Housekeeping Tasks for Google Analytics 4

We did it, everyone! Universal Analytics has officially ridden off into the sunset and Google Analytics 4 is here to stay. If you’ve been putting off incorporating GA4 into your day-to-day work until the last minute (i.e. right now), you’re not alone. As you’re settling into your first week using this new tool, take the opportunity to spruce up the place a bit. Here are some of the simplest ways to do that.

Extend Your Data Retention Settings

In an effort to preserve user privacy, Google Analytics 4 allows some user-level and event-level data to expire after a given time period

By default, data retention in GA4 is set to two months, but users have the option to extend this expiration date to fourteen months instead. We don’t see any downside in retaining that data for longer; to change, go to Data Settings -> Data Retention in the Admin panel.

Consider a BigQuery Subscription

Unlike in UA, where BigQuery data exports were only available to Analytics 360 users, Google Analytics 4 makes BigQuery integration free for all accounts (you’ll still need to pay for BigQuery, but that fee will be pretty reasonable for sites that aren’t receiving hundreds of thousands of sessions a month).

Exporting GA4 data into BigQuery will give you a way to store that parameter data for longer than the fourteen months offered in the native tool; it will also give you more access to the raw data that GA4’s interface will aggregate, threshold, or otherwise obfuscate to preserve user privacy and reduce the processing burden on their own back end (you’ll still need to make sure you’re in compliance with your country’s laws on collection and storage of user data, but if you’re complying with GA4’s terms of service on the collection side, you’re probably good there).

To configure export to BigQuery, go to BigQuery Links under Product Links in the Admin panel.

Seize the Day for Data Collection Standards

Having worked with Google Analytics for the bulk of my career, I can safely say that most Universal Analytics accounts were an absolute mess when it came to event setup. Essentially, UA allowed users to pass up to four pieces of information with an event: Category, Action, Label, and an optional Value that was primarily used for ecommerce tracking (or to associate an estimated monetary value with a non-transaction, e.g. a subscription sign-up or a click on an affiliate link). However, there was very little in the way of standardization (industry-wide or even within individual organizations) when it came to what information was collected under which parameter. As a result, no two Universal Analytics instances were measuring events in quite the same way.

Google Analytics 4 offers the ability to collect up to twenty-five parameters per event; to help users combat the added complexity with data collection, GA4 also includes standard parameters (such as those collected with Enhanced Measurement). Whenever possible, we recommend using those standard parameter names when setting up custom events. Beyond that, though, GA4 offers a nearly unprecedented opportunity to set and enforce standards around how data is collected and used within your and your clients’ organizations. Take some time to create:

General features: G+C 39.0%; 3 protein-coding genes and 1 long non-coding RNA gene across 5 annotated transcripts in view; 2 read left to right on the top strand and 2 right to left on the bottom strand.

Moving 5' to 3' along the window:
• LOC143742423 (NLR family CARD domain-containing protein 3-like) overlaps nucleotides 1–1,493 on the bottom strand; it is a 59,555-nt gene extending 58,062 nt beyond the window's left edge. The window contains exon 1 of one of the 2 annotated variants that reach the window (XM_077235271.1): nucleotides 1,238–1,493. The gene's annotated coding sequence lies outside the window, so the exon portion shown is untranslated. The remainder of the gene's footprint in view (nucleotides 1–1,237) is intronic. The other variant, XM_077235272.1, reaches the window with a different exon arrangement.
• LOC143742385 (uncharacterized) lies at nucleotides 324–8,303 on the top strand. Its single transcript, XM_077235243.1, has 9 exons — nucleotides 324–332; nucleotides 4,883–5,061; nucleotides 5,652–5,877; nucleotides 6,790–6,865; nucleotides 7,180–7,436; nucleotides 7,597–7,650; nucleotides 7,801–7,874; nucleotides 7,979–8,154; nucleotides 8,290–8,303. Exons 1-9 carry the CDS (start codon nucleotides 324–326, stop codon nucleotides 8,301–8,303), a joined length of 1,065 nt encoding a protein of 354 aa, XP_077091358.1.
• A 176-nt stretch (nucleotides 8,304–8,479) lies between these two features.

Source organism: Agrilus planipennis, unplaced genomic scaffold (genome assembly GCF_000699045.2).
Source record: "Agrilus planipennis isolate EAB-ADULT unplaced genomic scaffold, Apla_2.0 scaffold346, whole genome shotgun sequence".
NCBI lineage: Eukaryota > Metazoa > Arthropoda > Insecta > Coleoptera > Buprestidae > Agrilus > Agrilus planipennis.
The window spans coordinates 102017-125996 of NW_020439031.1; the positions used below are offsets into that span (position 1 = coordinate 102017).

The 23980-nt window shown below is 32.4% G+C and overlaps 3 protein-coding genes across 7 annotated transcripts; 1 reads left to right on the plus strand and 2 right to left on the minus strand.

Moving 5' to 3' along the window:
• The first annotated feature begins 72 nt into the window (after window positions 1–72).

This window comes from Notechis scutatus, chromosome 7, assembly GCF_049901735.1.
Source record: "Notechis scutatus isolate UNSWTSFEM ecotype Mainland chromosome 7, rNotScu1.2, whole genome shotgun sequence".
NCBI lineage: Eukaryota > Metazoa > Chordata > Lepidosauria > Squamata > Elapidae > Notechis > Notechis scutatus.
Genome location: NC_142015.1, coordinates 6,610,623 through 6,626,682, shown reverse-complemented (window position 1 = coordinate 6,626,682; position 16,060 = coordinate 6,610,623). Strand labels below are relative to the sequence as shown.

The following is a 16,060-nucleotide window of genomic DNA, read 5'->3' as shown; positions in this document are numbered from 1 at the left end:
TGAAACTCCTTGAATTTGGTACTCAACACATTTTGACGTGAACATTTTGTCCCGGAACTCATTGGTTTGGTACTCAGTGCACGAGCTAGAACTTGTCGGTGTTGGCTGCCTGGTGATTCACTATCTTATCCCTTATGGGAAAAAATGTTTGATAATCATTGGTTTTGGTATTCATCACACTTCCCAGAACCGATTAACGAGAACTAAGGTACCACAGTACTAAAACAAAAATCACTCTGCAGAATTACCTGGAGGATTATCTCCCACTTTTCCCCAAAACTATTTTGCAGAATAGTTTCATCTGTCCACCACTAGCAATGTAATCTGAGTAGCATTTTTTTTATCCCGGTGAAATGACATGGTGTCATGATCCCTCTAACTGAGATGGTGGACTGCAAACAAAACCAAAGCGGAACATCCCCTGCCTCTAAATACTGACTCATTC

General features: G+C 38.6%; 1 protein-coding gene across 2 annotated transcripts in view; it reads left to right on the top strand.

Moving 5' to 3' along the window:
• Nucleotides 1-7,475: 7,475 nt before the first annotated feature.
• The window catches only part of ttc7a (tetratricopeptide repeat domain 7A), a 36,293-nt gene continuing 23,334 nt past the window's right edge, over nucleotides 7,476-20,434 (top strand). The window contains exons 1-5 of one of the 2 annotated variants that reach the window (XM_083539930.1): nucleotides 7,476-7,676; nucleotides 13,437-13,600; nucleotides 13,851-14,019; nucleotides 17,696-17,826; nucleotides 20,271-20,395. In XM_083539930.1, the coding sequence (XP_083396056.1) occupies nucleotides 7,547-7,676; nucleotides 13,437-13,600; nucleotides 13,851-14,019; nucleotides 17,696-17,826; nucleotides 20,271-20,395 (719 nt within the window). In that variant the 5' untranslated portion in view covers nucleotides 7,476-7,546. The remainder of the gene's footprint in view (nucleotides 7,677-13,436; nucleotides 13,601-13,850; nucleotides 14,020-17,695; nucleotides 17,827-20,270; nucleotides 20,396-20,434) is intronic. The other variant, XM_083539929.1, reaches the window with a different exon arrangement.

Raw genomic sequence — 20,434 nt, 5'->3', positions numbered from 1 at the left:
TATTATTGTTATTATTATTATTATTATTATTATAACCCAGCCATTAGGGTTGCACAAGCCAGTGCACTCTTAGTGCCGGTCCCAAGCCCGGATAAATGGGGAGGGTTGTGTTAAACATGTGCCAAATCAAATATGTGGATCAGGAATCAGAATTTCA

• A clear and documented process for custom events and parameters. Who can set them up? What data is collected, and what naming conventions should custom parameters use? One such rule should be that all event and parameter names always use lowercase; since both are case-sensitive within GA4 (just like they were in UA), you’ll want to avoid a situation where GA4 is considering parameter_name and Parameter_name to be two different parameters.
  • Naming conventions around Custom Reports and Explorations. If your team is left to their own devices, you’ll end up with multiple reports called “Landing Pages” in your custom reports section and multiple “Free Form Explorations” cluttering up your Explore tab. Make sure everyone who uses GA4 knows how to name their reports so they can be found again,=. and encourage frequent use of the Description fields GA4 helpfully provides to further differentiate between reports. 
  • Guidelines for using description fields. Both Custom Reports and Explorations provide a field for a description, which can be a real time-saver when it comes to understanding at a glance which report covers what data. Set some guidelines for your team about what information a description should include, and be consistent about making sure those fields are filled out.